This paper makes three arguments. First, the favorable external environment has been a crucial factor for the democratization process since the mid-1980s. A geopolitically neutral Mongolia serves its neighbors’ interests; therefore, Beijing and Moscow have been reluctant to make any moves to trigger the traditional security dilemma, even if their shadows do not facilitate deepening the process. None of Mongolia’s new-found “third neighbors” has been dragged into unnecessary geopolitical confrontation over it, either in support of steps that further democratization or in confrontations that could be used to set democratization further back. Second, the survival of the ruling communist party, the Mongolian People’s Party (MPP), is a key constructive factor for the consolidation of the electoral democracy. The party initiated the political reform process while serving as an anti-incumbent platform for opposition parties as well as preventing a populist takeover, especially during the formative years of democratization. Similar to the Kuomintang (KMT) in Taiwan, the MPP successfully transitioned from a Leninist party—the oldest Asian communist party (established in 1921)—into a parliamentary party. Third, of late, corruption poses an increased threat for the country’s democratic institutions. It becomes more difficult to reform judicial institutions amidst intense power struggles than earlier in the transition. Now political actors are more concerned with gaining or increasing their political power through political parties, the legislature, and the cabinet, while attempting to control or influence the judiciary and law enforcement agencies. If, for a time, peaceful democratization was facilitated by keeping the massive security forces politically neutral in 1987-1996, now competitive attempts to use the security forces and law enforcement agencies for parochial interests are more visibly endangering democratic institutions.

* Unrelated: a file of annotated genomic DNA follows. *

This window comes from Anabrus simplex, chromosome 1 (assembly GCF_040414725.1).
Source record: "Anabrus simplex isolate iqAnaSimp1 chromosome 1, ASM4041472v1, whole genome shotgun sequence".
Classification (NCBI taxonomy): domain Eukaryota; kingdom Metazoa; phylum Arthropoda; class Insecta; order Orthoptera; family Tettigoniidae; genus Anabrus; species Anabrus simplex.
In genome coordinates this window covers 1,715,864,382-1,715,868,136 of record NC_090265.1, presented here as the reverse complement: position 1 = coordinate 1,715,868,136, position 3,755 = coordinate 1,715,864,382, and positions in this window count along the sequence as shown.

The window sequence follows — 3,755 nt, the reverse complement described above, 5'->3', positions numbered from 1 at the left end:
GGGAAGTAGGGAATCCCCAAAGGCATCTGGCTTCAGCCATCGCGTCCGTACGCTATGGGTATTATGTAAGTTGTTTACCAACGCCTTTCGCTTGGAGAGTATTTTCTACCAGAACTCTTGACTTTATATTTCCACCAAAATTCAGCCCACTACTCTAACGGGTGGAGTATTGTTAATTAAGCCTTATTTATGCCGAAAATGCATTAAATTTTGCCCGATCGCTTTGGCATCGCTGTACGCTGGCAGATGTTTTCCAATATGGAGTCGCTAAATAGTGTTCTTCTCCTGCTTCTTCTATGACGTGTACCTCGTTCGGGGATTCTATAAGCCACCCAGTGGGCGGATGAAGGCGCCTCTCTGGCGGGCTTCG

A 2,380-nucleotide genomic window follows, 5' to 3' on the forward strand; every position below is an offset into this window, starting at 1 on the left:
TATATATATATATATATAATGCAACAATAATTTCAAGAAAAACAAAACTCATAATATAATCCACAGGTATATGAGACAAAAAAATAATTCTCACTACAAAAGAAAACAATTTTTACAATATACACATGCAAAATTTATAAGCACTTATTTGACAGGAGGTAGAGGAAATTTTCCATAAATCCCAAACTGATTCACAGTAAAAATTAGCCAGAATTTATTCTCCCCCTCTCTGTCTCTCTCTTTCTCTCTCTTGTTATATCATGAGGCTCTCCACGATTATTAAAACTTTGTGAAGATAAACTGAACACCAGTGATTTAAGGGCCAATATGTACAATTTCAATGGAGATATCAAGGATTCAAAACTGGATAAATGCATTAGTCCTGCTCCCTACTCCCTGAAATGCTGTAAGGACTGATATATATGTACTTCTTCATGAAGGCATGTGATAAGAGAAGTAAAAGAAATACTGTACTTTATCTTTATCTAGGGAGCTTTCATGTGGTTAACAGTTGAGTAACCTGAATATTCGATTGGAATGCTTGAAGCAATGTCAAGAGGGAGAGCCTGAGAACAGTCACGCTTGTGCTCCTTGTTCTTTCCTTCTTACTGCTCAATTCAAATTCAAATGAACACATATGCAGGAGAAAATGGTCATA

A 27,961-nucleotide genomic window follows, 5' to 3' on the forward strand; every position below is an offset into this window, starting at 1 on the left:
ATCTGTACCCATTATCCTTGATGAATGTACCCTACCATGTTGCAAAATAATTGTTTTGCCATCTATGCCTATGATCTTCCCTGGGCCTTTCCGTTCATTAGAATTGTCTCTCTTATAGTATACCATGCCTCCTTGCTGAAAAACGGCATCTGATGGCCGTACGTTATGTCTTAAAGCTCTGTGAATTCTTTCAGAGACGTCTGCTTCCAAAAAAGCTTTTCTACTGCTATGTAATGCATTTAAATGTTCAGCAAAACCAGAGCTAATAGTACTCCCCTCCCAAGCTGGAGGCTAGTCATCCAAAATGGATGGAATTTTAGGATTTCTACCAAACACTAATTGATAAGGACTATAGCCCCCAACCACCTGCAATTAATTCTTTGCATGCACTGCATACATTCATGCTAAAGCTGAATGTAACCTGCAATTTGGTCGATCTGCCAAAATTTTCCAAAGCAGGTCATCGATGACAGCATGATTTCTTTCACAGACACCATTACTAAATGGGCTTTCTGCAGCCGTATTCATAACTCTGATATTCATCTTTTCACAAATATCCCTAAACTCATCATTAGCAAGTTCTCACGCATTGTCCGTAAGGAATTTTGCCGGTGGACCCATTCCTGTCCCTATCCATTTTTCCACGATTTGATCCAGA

An example of complicated democratic institutions is the case of Zorig Sanjaasuren, a prominent leader of the democratic revolution. Politicians in Ulaanbaatar began stirring the pot again in March 2019 after a period of relative calm. Recalling the Stalinist-type tortures in the 1930s, Minister of Justice and Internal Affairs Nyamdorj Tsend made a public apology for the torture of wrongfully convicted suspects for the 1998 murder of Zorig.1 Yet, his death, which brought to the surface the intense competition for power among politicians and business factions, lingers as an unfinished agenda for populists.